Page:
March 20, 2018

Behind Closed Doors: Interviews significant part of Scouting Combine

One of the most important parts of the CFL’s scouting combine happens behind closed doors: the prospect interviews.

When prospects gather in Winnipeg this week for the 2018 National Scouting Combine presented by adidas, they’ll not only get the chance to showcase their athletic abilities, they’ll get the opportunity to sit down and feature their personalities.

Any team that may be interested in a prospect will invite them to an interview where a panel consisting of general managers and coaches will get to know more about the personality of each hopeful. Do well in your interview by showing your determination, discipline and your ability to work as a member of a team and your draft stock could improve.

» CFL Scouting Combines: More than meets the eye
» Making an Impact: Boateng, Adeleke highlight early draft returns
» to broadcast 2018 CFL Scouting Combine presented by adidas

The Calgary Stampeders conduct an interview with a prospect in 2016 (Johany Jutras/

“You enjoy the one-on-one period, for us, it’s maybe the second-best part of the combine,” Toronto Argonauts assistant general manager Spencer Zimmerman said over the phone about a week before the national combine.

“I’d say the best part is having a chance to interview the players, sit down with them and get to know them and know how important football is in their lives and where it factors in from a priority stand point.”

The interview process not only allows a team to learn about each prospect on a personal level, it also allows the teams to see how they handle themselves under pressure. Questions about strengths, weaknesses, academic aspirations and more are asked. Nothing is off limits.

“For me personally one of the biggest questions was because a lot of teams felt like I was undersized and they always bring up your weaknesses so you have to be able to be comfortable with what you feel like is your weakness and not shy away from it because everyone has their weaknesses,” said Edmonton Eskimos defensive end Kwaku Boateng.

“You want to actually use your weakness and express that and tell them that and be ready to give them a reason or give them something that explains to them what your next plans are. If they say, ‘this is your weakness’ then you have to come back and say, ‘well that’s my weakness but I’m doing this to counteract that.’ You have to always have a game plan.”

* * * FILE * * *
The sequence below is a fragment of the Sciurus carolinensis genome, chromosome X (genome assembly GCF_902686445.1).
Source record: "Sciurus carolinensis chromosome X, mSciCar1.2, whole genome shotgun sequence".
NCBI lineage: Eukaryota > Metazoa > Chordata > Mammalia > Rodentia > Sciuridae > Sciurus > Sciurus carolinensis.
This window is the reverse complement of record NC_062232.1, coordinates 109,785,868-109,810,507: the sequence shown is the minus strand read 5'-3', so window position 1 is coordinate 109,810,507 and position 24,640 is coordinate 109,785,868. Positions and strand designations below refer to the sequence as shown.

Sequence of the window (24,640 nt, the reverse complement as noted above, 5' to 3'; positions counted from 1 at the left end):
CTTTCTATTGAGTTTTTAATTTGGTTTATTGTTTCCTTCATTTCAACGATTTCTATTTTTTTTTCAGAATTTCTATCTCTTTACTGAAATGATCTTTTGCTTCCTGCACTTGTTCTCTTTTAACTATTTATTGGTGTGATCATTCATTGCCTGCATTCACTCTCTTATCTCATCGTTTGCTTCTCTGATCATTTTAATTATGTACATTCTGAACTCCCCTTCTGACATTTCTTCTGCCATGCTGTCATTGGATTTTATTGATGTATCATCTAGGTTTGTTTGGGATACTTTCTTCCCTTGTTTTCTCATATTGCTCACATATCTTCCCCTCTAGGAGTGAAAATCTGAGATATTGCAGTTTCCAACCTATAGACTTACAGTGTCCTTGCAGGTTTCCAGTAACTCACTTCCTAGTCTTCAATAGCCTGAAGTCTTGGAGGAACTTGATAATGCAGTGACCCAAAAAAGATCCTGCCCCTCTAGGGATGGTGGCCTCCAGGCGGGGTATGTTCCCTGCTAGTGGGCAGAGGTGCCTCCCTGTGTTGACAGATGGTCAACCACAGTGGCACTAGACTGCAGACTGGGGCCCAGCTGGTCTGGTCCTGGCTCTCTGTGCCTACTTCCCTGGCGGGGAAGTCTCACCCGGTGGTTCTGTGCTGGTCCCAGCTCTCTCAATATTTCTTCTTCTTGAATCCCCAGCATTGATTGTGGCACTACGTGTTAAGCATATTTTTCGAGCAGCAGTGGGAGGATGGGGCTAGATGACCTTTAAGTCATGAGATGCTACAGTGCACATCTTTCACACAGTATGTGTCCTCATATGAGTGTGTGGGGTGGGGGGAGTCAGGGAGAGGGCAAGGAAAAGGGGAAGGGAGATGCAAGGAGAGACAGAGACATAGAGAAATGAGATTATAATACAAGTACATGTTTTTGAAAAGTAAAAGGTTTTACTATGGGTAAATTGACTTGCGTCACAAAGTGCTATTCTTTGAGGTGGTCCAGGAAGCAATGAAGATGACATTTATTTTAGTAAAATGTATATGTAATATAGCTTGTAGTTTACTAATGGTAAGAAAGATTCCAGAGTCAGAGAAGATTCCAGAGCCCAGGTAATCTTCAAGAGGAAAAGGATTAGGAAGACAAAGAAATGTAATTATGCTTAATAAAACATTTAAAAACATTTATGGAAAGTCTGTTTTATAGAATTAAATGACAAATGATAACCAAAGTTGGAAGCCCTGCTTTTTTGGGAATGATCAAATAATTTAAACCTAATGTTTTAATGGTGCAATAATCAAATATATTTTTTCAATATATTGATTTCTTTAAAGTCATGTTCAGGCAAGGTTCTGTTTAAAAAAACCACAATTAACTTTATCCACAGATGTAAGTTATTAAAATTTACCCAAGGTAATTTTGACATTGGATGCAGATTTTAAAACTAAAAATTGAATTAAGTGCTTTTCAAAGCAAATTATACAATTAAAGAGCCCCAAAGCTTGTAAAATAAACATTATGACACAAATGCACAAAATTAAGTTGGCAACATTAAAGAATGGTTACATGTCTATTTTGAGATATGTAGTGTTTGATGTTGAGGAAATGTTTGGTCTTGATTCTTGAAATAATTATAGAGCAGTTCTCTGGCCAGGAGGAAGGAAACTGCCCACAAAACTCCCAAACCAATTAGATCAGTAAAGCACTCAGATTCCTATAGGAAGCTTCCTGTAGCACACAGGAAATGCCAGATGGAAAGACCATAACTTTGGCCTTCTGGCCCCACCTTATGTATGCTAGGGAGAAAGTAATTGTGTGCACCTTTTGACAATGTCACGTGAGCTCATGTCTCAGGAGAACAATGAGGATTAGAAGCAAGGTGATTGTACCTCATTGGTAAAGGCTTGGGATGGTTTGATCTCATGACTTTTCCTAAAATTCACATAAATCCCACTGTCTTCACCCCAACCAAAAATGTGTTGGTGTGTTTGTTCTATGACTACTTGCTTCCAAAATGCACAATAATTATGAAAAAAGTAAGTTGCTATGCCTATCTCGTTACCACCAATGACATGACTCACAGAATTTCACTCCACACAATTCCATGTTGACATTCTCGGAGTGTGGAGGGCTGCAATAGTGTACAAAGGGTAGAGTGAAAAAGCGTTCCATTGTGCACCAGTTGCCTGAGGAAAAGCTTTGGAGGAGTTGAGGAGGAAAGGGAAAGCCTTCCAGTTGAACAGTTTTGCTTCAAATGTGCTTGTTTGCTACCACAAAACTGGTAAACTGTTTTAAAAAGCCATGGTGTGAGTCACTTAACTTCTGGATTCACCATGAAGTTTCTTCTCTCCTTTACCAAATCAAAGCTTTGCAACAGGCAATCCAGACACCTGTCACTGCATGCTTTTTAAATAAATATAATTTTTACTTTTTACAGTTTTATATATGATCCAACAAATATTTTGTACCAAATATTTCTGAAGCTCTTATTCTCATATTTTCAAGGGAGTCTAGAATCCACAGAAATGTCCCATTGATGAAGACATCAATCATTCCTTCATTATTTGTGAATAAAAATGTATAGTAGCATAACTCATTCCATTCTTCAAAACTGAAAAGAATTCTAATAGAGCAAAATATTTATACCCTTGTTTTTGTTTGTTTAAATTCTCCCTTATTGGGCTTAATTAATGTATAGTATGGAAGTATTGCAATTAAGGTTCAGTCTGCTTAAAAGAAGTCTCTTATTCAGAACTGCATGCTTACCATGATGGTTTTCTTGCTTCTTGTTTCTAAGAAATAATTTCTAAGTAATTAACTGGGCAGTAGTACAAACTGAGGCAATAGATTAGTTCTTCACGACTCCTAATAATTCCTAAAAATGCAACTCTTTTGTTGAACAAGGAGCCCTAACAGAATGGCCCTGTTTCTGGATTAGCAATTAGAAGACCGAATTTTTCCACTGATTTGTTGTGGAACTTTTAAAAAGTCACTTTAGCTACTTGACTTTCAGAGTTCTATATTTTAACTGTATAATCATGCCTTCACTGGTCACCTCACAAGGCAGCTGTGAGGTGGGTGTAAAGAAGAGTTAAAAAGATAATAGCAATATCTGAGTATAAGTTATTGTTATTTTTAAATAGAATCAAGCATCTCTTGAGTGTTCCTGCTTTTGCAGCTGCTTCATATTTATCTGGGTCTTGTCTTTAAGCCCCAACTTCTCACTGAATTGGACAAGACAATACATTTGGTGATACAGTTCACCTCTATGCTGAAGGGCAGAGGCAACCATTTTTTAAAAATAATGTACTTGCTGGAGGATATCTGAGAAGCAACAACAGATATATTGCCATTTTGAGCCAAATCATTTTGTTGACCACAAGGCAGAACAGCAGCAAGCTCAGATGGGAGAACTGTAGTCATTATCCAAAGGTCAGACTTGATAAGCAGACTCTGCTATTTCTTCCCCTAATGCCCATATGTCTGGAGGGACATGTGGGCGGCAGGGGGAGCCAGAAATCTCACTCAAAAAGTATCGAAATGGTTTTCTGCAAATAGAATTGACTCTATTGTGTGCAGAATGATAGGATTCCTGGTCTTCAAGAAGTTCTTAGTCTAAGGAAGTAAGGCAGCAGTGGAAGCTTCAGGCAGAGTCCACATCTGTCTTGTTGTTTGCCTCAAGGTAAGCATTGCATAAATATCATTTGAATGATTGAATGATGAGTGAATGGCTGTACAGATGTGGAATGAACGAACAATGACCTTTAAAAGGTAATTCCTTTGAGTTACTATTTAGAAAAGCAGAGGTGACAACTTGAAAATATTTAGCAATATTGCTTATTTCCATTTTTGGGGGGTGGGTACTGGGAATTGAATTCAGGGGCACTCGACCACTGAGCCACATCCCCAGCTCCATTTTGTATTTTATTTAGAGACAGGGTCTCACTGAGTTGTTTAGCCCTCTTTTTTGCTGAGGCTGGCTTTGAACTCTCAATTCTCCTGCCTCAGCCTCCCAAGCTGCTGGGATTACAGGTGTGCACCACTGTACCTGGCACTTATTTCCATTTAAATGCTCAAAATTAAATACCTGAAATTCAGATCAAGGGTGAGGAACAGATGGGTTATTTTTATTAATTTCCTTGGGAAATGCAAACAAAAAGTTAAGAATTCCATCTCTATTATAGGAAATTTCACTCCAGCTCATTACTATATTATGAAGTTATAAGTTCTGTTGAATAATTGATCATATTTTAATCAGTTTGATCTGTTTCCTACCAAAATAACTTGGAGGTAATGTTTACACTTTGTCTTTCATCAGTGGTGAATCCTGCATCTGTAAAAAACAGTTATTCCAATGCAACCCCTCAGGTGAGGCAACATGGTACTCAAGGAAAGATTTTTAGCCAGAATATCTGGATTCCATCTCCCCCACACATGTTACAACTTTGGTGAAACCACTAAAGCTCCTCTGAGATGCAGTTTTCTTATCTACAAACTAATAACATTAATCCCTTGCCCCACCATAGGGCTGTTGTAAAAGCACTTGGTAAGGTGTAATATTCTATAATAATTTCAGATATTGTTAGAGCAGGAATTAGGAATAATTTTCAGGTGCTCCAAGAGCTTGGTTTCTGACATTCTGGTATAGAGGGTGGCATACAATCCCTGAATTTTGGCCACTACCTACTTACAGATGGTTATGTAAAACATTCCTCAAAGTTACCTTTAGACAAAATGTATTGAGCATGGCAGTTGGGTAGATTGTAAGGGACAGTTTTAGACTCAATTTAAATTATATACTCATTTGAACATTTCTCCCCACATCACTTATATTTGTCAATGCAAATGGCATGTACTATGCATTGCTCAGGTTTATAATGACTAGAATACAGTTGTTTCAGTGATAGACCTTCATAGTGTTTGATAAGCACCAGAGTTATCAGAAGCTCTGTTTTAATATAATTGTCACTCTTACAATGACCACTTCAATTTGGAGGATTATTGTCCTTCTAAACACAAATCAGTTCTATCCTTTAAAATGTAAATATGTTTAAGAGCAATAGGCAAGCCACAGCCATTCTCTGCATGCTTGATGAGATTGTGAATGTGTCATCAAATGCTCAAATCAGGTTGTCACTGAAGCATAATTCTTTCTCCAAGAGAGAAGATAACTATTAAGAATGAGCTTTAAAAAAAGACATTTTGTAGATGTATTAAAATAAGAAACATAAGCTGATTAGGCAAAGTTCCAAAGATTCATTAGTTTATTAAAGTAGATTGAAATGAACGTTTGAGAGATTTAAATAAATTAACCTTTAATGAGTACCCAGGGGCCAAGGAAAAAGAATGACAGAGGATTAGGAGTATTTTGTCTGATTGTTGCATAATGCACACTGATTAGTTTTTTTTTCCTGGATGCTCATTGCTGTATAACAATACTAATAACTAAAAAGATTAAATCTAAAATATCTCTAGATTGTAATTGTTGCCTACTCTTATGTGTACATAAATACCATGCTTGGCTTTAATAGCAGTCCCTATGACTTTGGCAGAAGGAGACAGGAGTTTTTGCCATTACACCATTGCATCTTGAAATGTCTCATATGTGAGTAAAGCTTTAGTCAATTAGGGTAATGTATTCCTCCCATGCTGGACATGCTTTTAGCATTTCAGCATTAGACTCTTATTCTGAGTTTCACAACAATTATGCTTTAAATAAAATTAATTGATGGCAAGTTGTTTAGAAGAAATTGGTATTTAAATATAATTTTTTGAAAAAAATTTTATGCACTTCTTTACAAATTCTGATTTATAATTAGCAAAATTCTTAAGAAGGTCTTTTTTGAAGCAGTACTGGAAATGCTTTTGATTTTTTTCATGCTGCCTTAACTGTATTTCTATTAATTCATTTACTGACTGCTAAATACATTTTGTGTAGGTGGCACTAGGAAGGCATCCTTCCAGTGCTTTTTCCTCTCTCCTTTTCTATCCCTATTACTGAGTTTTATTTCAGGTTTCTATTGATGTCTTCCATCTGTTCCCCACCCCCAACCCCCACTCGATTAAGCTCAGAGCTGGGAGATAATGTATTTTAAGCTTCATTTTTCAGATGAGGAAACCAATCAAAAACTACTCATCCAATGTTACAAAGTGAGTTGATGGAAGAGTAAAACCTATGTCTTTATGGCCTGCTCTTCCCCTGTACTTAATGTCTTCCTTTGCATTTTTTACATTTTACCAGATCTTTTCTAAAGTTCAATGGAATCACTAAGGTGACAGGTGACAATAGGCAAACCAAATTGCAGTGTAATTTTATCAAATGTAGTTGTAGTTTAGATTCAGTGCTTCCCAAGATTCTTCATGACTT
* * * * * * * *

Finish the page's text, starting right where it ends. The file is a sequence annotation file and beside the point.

Calgary Stampeders defensive back Tunde Adeleke had a similar experience as Boateng did in his interviews at the 2017 edition of the national combine.

“Depending on the team, the questioning went very differently,” said Adeleke, who the Stampeders picked in the third round in last year’s draft. “Some teams were just criticizing, trying to see what kind of person you are and other teams were just a really nice meeting. They would ask you family questions, questions you would never expect.

“All of the interviews went pretty well. You get the questions you’d expect like, ‘how can you become a better player? Why do you think we should draft you?’ and things like that.”

While some teams may ask more unconventional questions to see how prospects handle themselves in uncomfortable situations, Zimmerman and the Argonauts like to keep things a little more straight forward. Having the prospects feel comfortable enough to share personal details about their lives is how Toronto approaches the interview process.

Tunde Adeleke impressed the Stampeders enough at last year’s combine to get selected by the team in the draft (Matt Smith/

“If a player can feel like the organization is authentic and honest in their intention then a player can hopefully communicate to you what matters to them in their life and how important football is,” said Zimmerman. “We really don’t try to throw too many curve balls. It’s more just getting to know that player and understanding their journey on how it got them to the national combine or the regional combine and how it got them to being a draft eligible prospect in general.”

Knowing a thing or two about the Canadian Football League should be one of the first things prospects do to prepare for the combine. Most hopefuls research the list of combine participants to ensure they’re prepared for the one-on-one drills but researching CFL teams and their front office staff is just as important.

Boateng experienced that first hand last year during his interview with the Edmonton Eskimos.

“I remember Ed Hervey asked me near the end of the interview who Coach Maas was.” Recalled Boateng. “It’s not really a curve ball if you did your research. But for sure, if you don’t know the personnel in that room when you just go in there blind, you may not know who he is and he could be the person interviewing you. If you don’t answer correctly, that could be a big no-no on your resume.”

The best way to get through the interview process, whether the prospect is going to one or all nine teams, is to be authentic.

“Just be honest,” said Boateng “The last thing you want to do is tell a lie and then that can cause a snowball effect and now you have to lie to all nine teams. Just being honest with yourself and not going in there too confident.”